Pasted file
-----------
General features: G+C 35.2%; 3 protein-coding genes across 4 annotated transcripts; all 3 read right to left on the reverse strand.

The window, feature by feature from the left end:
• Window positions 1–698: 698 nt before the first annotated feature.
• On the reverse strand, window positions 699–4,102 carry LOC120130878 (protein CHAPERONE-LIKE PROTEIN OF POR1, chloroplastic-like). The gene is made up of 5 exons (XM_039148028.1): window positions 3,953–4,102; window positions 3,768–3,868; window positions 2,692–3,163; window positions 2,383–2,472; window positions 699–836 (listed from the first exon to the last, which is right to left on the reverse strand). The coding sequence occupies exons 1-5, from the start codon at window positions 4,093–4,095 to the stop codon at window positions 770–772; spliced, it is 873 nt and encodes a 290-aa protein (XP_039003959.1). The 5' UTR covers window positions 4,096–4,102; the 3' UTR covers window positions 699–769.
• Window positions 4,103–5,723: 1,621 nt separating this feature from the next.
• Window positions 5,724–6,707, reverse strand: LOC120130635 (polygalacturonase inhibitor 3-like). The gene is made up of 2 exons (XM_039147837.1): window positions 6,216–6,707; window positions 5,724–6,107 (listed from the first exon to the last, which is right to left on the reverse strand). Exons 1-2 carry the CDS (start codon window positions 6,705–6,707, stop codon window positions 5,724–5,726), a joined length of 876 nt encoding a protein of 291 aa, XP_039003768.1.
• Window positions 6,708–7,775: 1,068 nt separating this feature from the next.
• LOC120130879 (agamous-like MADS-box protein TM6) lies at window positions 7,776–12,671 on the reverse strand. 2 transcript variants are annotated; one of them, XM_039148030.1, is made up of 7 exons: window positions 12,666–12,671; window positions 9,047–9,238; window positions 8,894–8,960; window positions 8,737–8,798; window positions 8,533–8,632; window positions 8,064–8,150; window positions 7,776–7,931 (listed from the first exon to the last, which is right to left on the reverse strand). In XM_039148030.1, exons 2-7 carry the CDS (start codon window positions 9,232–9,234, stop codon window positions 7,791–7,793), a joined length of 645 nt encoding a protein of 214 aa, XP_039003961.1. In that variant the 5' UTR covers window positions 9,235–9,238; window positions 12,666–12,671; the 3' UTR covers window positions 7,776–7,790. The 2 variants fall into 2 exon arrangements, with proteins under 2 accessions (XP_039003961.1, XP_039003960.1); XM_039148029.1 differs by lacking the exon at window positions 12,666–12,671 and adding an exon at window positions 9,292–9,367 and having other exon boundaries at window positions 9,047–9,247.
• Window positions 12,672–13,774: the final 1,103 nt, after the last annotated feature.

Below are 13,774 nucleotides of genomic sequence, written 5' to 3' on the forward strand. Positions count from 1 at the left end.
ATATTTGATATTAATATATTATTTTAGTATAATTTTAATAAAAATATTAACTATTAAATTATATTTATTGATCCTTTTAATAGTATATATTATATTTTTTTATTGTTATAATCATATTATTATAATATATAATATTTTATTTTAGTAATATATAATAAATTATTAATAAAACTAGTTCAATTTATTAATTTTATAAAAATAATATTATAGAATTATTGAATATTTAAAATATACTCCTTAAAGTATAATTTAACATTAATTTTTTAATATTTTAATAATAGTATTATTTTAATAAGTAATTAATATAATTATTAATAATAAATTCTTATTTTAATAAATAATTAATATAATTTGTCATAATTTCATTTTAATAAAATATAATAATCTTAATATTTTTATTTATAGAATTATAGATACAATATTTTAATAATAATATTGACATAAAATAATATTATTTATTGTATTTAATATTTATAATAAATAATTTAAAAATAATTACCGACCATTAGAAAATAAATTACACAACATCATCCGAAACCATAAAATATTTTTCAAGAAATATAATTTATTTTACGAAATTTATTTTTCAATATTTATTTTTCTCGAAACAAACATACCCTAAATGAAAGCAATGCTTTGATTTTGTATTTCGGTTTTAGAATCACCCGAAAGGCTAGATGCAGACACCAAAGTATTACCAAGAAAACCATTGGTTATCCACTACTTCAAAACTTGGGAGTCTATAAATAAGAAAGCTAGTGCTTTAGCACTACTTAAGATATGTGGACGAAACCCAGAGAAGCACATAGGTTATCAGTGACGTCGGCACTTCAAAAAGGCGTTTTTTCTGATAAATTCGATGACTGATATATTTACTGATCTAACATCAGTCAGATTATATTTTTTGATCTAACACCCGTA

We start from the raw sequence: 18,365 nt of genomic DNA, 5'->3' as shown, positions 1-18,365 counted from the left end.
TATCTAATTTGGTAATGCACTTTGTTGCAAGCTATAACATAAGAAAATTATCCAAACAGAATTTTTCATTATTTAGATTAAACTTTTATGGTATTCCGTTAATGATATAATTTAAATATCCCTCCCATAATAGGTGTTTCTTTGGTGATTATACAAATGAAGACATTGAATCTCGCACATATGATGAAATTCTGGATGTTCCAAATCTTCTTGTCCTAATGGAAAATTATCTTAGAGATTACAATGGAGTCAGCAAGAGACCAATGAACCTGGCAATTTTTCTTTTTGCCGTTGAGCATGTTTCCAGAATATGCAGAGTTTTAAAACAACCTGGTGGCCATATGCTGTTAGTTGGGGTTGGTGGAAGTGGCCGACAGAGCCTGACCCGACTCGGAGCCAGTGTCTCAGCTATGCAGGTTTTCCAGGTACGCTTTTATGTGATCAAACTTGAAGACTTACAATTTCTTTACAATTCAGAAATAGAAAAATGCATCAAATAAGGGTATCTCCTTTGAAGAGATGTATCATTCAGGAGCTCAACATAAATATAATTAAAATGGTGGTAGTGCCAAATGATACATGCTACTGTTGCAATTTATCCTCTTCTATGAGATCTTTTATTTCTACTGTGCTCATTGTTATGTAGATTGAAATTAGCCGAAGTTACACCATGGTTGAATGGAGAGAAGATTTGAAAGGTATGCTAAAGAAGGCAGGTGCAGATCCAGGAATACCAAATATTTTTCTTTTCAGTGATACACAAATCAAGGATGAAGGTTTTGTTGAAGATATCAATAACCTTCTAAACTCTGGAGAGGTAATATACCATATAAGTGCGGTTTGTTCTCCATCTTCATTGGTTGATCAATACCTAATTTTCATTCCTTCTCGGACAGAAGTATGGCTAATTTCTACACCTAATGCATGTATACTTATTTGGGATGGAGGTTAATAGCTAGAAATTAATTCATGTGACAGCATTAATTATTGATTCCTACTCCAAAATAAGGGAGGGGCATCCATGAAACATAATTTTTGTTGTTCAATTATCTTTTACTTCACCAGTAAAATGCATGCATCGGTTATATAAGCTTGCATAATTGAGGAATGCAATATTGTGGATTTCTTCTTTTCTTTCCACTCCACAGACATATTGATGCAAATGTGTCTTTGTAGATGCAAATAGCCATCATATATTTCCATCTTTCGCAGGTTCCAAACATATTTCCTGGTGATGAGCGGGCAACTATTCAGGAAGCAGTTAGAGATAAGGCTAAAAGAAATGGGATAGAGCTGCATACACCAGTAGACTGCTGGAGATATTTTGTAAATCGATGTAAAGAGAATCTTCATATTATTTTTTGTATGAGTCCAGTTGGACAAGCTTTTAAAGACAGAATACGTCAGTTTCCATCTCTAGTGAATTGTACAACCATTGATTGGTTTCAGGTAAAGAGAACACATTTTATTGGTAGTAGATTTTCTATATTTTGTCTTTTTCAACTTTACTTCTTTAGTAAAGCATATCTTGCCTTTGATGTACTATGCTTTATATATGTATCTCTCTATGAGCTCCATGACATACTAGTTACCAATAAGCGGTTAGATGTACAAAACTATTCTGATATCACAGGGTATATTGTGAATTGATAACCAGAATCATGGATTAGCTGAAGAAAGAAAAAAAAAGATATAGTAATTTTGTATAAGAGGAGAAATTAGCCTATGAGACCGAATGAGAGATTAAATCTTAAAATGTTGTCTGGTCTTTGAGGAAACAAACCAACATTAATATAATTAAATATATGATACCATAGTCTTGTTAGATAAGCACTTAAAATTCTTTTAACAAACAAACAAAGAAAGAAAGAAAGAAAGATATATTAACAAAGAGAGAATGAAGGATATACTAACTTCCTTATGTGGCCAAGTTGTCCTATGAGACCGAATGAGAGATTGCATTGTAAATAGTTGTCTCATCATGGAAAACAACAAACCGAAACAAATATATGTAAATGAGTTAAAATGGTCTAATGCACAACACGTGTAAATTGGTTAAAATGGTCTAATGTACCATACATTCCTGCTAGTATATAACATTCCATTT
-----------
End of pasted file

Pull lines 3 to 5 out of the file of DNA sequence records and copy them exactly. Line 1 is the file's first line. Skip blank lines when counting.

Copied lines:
• Window positions 1–698: 698 nt before the first annotated feature.
• On the reverse strand, window positions 699–4,102 carry LOC120130878 (protein CHAPERONE-LIKE PROTEIN OF POR1, chloroplastic-like). The gene is made up of 5 exons (XM_039148028.1): window positions 3,953–4,102; window positions 3,768–3,868; window positions 2,692–3,163; window positions 2,383–2,472; window positions 699–836 (listed from the first exon to the last, which is right to left on the reverse strand). The coding sequence occupies exons 1-5, from the start codon at window positions 4,093–4,095 to the stop codon at window positions 770–772; spliced, it is 873 nt and encodes a 290-aa protein (XP_039003959.1). The 5' UTR covers window positions 4,096–4,102; the 3' UTR covers window positions 699–769.
• Window positions 4,103–5,723: 1,621 nt separating this feature from the next.